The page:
"WE have no weapons!"
"We'll have to find a way to make them."
"How? There isn't a blacksmith in the whole land of
Israel to make them. The Philistines made sure of that.
Those they didn't murder, they took captive."
Jonathan sat with his father, Saul, beneath the shade of
an olive tree. His uncles, frustrated and angry, bewailed
the latest Philistine raid.
"Even if we could make swords, what good would they
be? Whatever the Philistines' swords and spear tips are
made of, they're far superior to ours. Bronze isn't strong
enough. It shatters against their blades."
"I choke on my pride every time I have to go down
to Aijalon and pay hard-earned shekels to a stinking
Philistine so he'll sharpen my plowshare and sickles!"
"If I need an ax sharpened, I have to answer question
Another laughed bitterly. "I need my pitchfork repaired
this year, and new points for the ox goad. I wonder how
much that will cost me."
Saul stared off toward the fields. "There's nothing we
can do about it."
The Philistine outpost at Geba was only a short distance
away, and it was the duty of Saul's tribe, the Benjaminites,
to keep close watch over it.
"Kish says what we need is a king!"
Saul shook his head. "You know what the prophet Samuel
says about having a king."
"The Philistines have kings. That's why they're organized."
"If only Samuel were like Samson. Instead, all he does
is blame us for what's happening."
Jonathan looked at his father. "Grandfather Ahimaaz
said the Lord our God is more powerful than all the gods
The uncles exchanged sallow looks.
Jonathan leaned forward. "Grandfather Ahimaaz said
when the Philistines killed the high priests' sons and took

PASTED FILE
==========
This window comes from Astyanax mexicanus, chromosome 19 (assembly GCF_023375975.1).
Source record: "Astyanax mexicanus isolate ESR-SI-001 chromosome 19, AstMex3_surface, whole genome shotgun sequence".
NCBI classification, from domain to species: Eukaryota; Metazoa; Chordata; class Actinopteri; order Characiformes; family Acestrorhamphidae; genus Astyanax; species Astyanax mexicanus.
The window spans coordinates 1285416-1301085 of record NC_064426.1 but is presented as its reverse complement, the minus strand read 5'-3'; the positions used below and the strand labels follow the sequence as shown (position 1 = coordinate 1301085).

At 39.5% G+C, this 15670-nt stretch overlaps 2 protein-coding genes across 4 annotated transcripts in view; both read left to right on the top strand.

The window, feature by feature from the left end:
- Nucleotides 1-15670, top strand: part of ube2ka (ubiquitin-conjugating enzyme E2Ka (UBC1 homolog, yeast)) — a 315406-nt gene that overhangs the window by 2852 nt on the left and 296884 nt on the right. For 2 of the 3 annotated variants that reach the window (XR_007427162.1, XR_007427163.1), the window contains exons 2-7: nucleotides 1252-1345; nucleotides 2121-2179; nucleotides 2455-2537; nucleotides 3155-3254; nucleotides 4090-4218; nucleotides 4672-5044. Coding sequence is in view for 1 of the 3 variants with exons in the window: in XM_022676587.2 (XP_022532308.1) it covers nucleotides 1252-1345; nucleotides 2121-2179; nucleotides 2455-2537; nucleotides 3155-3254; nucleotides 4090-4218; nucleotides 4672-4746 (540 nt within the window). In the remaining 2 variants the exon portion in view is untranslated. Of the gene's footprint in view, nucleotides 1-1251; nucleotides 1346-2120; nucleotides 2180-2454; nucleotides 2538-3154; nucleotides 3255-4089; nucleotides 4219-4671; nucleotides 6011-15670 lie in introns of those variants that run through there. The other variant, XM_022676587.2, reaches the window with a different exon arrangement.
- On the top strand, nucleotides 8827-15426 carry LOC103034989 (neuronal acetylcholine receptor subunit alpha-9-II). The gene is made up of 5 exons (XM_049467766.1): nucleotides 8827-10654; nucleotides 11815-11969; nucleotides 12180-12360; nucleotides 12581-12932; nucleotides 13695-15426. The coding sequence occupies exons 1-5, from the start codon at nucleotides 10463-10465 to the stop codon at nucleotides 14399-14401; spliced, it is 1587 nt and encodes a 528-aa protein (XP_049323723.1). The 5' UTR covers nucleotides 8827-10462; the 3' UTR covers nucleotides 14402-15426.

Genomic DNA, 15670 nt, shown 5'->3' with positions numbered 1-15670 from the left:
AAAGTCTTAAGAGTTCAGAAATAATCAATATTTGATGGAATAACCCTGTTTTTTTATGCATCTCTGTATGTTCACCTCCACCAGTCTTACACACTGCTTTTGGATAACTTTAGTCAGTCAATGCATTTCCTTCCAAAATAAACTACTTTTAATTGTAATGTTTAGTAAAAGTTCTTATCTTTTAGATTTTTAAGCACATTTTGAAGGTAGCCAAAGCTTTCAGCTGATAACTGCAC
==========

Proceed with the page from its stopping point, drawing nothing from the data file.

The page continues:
the Ark of the Covenant, God went to war against them.
Their god Dagon fell facedown before the Ark, his head
and the hands breaking off. And then the Lord cursed the
Philistines with tumors and a plague of rats. They were so
afraid they sent the Ark back on a cart pulled by two
milch cows and loaded with gold!"
Saul shook his head. "That was years ago."
One of Jonathan's uncles flung a pebble. "God leaves us
alone now to defend ourselves."
Jonathan felt confused. "But if the Lord-"
Saul looked at him. "Your mother tells you too many
stories about what her father said."
"But they're true, aren't they?"
Another uncle snorted in despair. "It was years ago!
When was the last time the Lord did anything for us?"
Saul put his arm around Jonathan. "There are things you
don't yet understand, my son. When you are a man-"
At the sound of Kish's angry shout, Saul removed his
arm from around Jonathan's shoulders and stood. "What
now?" he grumbled. "I'm here!"
Jonathan's grandfather strode across the partially
plowed field, his fine robes billowing around him, the red
tinge in his cheeks betraying his temper. His younger sons
scattered like chaff before a strong wind, leaving Saul
alone to face their father.
Saul came out from the shade. "What's the matter?"
His question fanned the flames. "What's the matter?
You have to ask me?"
Saul's face darkened. "If I knew, I wouldn't ask."
"You're out here sitting in the shade, and my donkeys
"Missing?" Saul frowned and looked off toward the
"Yes! Missing! Have you no ears that you can hear?"
"I told Mesha to watch over the donkeys."
Jonathan gulped. Mesha was an old man, easily distracted.
No wonder the donkeys had gone missing.
"Mesha?" Kish spat in disgust. "Mesha!"
Saul spread his hands. "Well, I can't be in two places
at the same time. I've been plowing the field."